KRS 381.280 applies to and operates uniformly upon all husbands, wives, heirs-at-law, beneficiaries under a will, joint tenants with a right of survivorship, and beneficiaries under any life insurance policy who shall have taken the life of a decedent and are convicted therefor of a felony. It applies uniformly to all members of the classes named throughout the state and is general legislation, not special or local. In Manning v. Sims, 308 Ky. 587, 213 S.W.2d 577, 586, 5 A.L.R.2d 1154, it was said: "* * * Legislation which applies to and operates uniformly upon all members of any class of persons requiring legislation peculiar to themselves in the matter covered by the legislation is general and not special or local."
Appellants maintain that the one-half interest in the property of Robert J. Bates' parents vested in him at the time of their death and continued in him until his conviction. The title to the above act, Chapter 97, provides that "any * * * heir-at-law, beneficiary under a will, * * * forfeits right to inherit or receive property from person he or she kills and is convicted therefor."
Kansas has a statute similar to our statute. In Hamblin v. Marchant, 103 Kan. 508, 175 P. 678, 679, 6 A.L.R. 1403, it is said: "* * * Whether the person to whom the property would ordinarily go took the owner's life is a question that must be judicially determined by a court of competent jurisdiction. The Legislature has seen fit to say that that fact must be ascertained in a criminal prosecution in which the person who would take the property is charged with killing the owner. When that fact is ascertained, the property is not then taken from the person who would inherit, but it is then determined that the person never did inherit, and never did acquire any interest in the property. * * *"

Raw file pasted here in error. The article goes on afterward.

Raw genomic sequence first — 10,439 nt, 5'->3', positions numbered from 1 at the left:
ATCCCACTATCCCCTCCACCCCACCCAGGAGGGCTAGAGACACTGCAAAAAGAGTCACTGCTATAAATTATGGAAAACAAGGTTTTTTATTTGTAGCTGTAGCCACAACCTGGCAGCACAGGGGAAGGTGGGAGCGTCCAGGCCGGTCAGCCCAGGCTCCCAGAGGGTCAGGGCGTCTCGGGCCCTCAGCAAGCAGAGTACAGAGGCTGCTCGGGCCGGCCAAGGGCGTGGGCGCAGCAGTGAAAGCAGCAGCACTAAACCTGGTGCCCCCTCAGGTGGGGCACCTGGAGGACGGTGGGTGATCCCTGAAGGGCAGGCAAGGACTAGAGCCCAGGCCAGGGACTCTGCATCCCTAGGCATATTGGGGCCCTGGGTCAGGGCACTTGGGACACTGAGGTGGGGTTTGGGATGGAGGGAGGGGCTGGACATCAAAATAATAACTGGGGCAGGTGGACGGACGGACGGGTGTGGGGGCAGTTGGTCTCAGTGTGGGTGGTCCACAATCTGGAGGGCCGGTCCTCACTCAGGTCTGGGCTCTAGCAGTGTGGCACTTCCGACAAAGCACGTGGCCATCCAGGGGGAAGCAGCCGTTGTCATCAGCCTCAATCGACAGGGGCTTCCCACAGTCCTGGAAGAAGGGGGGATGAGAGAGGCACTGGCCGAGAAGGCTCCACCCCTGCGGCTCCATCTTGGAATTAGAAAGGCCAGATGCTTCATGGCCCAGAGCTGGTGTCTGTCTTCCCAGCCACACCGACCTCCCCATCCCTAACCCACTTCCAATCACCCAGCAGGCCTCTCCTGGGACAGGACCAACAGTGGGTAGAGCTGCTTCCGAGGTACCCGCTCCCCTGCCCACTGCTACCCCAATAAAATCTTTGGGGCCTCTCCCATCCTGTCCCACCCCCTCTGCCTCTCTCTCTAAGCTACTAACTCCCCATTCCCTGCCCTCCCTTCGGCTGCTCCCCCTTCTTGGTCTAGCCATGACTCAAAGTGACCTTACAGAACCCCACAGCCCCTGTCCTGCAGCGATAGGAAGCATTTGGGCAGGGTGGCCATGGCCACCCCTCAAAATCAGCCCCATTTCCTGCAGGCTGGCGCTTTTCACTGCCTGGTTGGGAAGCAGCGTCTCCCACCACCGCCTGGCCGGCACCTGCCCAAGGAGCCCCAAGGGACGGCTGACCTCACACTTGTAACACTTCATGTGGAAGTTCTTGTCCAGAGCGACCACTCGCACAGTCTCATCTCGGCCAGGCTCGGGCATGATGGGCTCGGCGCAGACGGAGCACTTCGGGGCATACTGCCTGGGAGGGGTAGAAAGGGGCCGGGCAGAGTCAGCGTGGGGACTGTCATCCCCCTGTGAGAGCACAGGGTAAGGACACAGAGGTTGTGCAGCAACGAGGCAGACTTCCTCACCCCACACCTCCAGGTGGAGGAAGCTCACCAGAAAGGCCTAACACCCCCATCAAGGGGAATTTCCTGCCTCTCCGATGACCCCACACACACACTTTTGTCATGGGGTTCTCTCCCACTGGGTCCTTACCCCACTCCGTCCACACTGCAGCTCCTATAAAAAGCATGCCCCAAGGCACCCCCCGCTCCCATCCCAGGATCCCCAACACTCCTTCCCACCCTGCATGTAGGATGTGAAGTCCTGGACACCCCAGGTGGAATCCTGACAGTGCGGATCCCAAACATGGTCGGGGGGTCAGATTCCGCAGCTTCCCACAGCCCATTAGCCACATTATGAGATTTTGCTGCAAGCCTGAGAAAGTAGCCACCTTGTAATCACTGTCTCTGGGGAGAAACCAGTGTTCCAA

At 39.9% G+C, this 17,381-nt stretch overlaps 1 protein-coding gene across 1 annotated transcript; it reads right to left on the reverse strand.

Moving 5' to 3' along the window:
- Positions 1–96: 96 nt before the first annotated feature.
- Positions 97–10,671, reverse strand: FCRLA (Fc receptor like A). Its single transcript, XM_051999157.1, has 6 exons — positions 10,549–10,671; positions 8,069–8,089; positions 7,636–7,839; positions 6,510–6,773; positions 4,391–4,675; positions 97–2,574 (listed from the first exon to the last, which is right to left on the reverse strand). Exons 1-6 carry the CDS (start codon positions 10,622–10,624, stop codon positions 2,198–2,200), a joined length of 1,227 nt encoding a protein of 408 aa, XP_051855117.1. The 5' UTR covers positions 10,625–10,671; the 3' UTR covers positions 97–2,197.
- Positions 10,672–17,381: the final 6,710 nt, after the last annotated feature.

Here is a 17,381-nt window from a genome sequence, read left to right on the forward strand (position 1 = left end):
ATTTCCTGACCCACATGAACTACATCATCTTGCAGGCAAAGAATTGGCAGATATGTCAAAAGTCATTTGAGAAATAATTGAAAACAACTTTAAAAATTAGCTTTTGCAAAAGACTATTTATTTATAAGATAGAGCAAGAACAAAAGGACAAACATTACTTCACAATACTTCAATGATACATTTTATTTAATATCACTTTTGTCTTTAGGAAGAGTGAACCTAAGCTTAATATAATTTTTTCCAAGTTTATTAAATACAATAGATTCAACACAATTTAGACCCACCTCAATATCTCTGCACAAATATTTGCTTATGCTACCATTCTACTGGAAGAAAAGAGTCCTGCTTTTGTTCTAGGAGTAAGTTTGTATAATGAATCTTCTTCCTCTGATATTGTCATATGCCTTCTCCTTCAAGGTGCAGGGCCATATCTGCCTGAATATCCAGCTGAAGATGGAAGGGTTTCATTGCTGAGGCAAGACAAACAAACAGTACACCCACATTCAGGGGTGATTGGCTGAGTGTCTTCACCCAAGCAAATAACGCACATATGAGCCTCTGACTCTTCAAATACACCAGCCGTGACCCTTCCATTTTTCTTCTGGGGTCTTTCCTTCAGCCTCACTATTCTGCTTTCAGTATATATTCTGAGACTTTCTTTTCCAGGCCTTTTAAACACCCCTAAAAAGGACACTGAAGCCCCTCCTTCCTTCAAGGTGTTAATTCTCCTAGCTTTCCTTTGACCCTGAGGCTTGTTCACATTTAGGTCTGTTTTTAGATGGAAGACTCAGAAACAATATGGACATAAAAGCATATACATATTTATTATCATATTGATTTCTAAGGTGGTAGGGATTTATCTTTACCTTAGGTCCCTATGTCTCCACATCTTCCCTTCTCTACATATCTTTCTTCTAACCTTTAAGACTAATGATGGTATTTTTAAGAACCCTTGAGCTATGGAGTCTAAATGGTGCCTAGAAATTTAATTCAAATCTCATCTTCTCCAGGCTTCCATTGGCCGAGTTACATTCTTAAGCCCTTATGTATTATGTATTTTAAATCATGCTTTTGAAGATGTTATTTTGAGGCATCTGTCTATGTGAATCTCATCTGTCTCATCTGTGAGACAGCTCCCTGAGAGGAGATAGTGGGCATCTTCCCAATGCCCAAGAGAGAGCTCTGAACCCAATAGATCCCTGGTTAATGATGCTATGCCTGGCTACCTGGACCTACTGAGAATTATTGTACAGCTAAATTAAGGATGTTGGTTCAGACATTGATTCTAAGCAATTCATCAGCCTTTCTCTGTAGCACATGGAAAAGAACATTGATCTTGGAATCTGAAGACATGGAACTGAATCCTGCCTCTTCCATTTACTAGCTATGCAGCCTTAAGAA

In the Hamblin case it was also held that the Kansas statute did not violate the Constitution of Kansas or the Fourteenth Amendment of the Constitution of the United States. In support of this position the court cited Perry v. Strawbridge, 209 Mo. 621, 108 S.W. 641, 16 L.R.A.,N.S., 244, 123 Am.St.Rep. 510, 14 Ann.Cas. 92.
The acts of Robert J. Bates in shooting his parents resulted in their death. It is not shown which died first, but by those acts he forfeited any right to inherit from either of them. His conviction was merely a judicial determination that he forfeited his right to inherit from either of them by the acts of killing them. The acts of killing them took place immediately before they died so that he forfeited his right to inherit from them immediately before they died. It follows that no part of their estate was vested in him by reason of their *42 death. That being true, his attempt to mortgage a one-half interest in their property to appellants was without effect.
The judgment is affirmed on both the appeal and the cross-appeal.